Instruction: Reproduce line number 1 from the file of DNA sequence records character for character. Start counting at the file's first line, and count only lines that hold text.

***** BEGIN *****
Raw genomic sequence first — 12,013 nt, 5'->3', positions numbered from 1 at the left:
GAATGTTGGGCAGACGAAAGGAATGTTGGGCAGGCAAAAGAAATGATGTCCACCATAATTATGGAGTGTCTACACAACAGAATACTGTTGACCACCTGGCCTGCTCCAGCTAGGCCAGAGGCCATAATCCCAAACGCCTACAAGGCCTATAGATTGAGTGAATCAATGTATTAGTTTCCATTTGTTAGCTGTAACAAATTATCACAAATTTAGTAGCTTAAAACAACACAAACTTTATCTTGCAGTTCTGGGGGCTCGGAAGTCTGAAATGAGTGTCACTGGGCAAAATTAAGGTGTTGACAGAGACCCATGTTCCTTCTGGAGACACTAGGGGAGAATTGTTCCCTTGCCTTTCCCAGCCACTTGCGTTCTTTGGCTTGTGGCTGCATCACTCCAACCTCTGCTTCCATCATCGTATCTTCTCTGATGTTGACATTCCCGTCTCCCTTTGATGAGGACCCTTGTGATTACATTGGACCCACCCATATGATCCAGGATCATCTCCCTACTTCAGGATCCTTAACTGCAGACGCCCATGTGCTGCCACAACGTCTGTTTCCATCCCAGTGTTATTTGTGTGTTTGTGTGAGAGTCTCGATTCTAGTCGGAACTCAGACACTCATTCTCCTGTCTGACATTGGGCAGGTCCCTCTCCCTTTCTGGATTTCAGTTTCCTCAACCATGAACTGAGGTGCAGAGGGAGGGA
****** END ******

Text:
Raw genomic sequence first — 12,013 nt, 5'->3', positions numbered from 1 at the left: